“And I am just so ready for it. I wanted the EP to come out the next day. But we were very, very fortunate with the people who are on board with us, and I can’t say that enough. All our mentors who’ve brought us this far, starting with our original manager and our new manager, our lawyer, all our PR, the label, they’re all so supportive and they watch out for us, and they make it so easy for us to get where we need to go with everything we need. And with the road maps they set out, it’s fabulous. It makes our job really great because we can just focus on the music.”
Of course, long before the professional support there was family support. Midwesterners are famous for their strong tradition of family values, and Sam says “I can’t be thankful enough. Our family has been so supportive. The Kiskas and the Wagners, they all come to the shows all the time. Until recently, our parents had been taking us everywhere. The support from our family is just…I can’t thank anybody enough for that.”
Being a four-piece band, playing live has its limitations. In the recording studio, anything is possible with countless overdubs but live, with only one guitarist there’s choices that have to be made with the arrangements. Some bands use touring musicians to supplement their sound, but GVF have chosen not to go that route. Sam’s keyboard playing helps, but as he explains, “Well, you have to think about them as two different things because a lot of the time, a band wants to completely duplicate what they sound like in a studio. And if they don’t do it right, then it’s really disappointing.”
“There’s a lot of bands like Lewis Del Mar, they have these crazy studio recordings. And you know what? They live up to it live because they have the right production on there and they make it its own, but it still stays true to what people are expecting. And for us, we have a hell of a lot of guitar overdubs that can’t be there because we stick with the four piece. So we just change some parts around, kind of cut some fat and we give it the energy that it needs to push past the recording thing, because after all, the songs were written with the arrangement. And it’s a little different for acoustic songs. I’m really a big fan of playing the acoustic songs, because most of the time I’m on keyboard for that.”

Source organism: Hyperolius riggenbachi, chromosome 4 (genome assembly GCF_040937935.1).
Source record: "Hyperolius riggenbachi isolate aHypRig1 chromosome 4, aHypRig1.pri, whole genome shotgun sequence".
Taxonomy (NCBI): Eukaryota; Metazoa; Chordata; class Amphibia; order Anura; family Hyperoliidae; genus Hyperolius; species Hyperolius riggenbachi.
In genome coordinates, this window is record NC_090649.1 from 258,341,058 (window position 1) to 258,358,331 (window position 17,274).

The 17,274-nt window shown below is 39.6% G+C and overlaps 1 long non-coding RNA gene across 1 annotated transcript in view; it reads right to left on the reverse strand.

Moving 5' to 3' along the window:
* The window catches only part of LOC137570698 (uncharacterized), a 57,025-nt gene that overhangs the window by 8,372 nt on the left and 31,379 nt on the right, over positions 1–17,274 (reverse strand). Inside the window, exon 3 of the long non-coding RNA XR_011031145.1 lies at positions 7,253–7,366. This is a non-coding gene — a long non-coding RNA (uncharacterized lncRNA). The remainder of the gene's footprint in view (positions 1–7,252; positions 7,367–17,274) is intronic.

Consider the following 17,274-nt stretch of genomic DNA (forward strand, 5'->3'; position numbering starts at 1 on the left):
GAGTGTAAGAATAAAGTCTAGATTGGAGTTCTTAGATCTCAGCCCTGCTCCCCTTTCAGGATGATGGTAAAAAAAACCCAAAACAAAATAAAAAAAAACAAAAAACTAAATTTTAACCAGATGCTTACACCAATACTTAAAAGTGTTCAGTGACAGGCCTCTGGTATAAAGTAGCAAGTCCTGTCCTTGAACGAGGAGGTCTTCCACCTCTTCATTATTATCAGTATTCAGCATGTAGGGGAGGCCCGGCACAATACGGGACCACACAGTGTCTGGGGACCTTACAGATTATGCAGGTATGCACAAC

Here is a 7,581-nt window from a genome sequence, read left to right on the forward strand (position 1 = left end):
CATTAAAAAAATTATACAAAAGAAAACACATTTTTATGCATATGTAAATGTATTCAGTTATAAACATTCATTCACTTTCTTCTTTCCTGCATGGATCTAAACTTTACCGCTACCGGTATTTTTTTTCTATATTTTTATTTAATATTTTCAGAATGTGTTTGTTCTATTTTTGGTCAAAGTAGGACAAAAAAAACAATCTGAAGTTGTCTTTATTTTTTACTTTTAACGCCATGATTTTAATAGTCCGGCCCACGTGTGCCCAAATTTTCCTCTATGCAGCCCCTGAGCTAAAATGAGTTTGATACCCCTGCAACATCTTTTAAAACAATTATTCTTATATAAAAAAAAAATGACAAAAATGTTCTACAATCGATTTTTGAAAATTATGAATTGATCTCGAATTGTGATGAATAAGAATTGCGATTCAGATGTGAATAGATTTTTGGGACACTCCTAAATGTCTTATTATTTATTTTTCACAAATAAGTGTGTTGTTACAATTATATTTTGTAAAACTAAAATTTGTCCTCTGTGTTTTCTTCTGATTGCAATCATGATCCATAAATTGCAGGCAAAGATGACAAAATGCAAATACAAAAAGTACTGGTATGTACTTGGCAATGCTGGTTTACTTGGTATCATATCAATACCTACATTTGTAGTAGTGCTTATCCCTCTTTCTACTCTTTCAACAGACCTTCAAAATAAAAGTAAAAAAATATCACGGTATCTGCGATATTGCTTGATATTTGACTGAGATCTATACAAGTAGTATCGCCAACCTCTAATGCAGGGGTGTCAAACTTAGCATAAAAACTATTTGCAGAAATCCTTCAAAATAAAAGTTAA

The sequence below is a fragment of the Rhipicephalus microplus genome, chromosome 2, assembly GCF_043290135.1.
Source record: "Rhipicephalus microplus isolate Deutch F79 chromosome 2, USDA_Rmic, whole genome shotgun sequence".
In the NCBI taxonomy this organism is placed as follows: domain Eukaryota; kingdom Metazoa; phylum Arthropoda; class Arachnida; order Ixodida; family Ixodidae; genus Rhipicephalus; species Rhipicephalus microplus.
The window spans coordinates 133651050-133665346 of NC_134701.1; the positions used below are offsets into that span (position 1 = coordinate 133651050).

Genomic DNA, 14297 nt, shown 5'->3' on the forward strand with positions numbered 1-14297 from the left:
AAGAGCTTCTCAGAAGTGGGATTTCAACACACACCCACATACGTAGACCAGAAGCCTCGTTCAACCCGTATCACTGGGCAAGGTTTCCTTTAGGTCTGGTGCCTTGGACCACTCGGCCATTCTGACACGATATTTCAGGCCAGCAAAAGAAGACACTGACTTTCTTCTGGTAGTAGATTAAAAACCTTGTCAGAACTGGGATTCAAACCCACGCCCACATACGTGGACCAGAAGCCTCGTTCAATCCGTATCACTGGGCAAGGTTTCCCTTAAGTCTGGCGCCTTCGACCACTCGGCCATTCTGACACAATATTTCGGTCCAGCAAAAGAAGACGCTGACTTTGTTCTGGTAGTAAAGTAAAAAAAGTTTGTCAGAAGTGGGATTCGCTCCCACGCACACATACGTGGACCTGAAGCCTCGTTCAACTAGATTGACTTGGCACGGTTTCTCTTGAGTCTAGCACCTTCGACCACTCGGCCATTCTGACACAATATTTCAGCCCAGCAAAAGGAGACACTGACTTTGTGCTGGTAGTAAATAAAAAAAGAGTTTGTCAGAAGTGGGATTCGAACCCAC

For the mere mortal musician who struggles to master just one instrument, musicians who can use all four limbs to simultaneously play rhythm and melody lines are definitely awe-inspiring. “Yeah, that always wowed me. I’m like, ‘Damn, yeah, I want to do that.’ I see these guys playing rhythm with their left hand and playing lead with their right hand and then swelling the volume with their right foot and then bass playing these ridiculous lines with their left foot, it’s insane. But yeah, I always loved that, so I kind of picked that up. I was a big fan of Ray Manzarek of the Doors, his bass lines.” Sam also cites James Oscar “Jimmy” Smith as an inspiration. Smith was a jazz musician who revolutionized the use of the keyboard in jazz, particularly in his use of both the keys and bass pedals. “Jimmy Smith was my inspiration, James Oscar Smith, he’s my man. I have a Hammond K2, which is a double tier, and I have a shitload of voices. And I play the bass with my feet, so I have a whole lot of headroom to shape that sound more, rather than just sitting more in the back with bass. So it’s a nice change up.”
Greta Van Fleet may be influenced by the music of the late ‘60’s, but their approach to distributing said music is strictly 2017. Rather than doing an LP, they will be releasing a series of EP’s, with Black Smoke Rising being the first. Also, there was no physical disc of Black Smoke Rising—it’s all digital. “You know what, man? I’m a big fan of the vinyl, the big foot by foot and you get this nice image. It’s a great piece, because what people love are physical things. But right now, the way I listen to music is I just stream it on Apple Music and it’s just so easy. And a lot of the time, people don’t bother to go out and buy that vinyl, that CD. But down the road, personally, I would absolutely love to do a vinyl release.”
Despite (or perhaps because of) their young age, the band has a ton of material in the can, so to speak. “For this cycle right now, we’re gonna do three EPs of four songs each and that’s gonna make an album. And I suppose after we’re done touring for the summer, we can get back in the studio and look at all of what we have, which is a shitload, because of the weird way that this all came together. We were in the studio for two years before we released Highway Tune. So we have a lot of material. We have a lot of demos of songs that we probably don’t even remember, and we have a lot of final stuff too. So yeah, we have two more albums worth of material ready right now.”
Given how mind-blowing, crazy scary unbelievably freaky good the first four songs we’ve heard are, what’s even more awe-inspiring is that this is just the first from Greta Van Fleet. It might be a good thing that Black Smoke Rising wasn’t released on vinyl, because you’d be wearing out those grooves pretty damn quickly by now.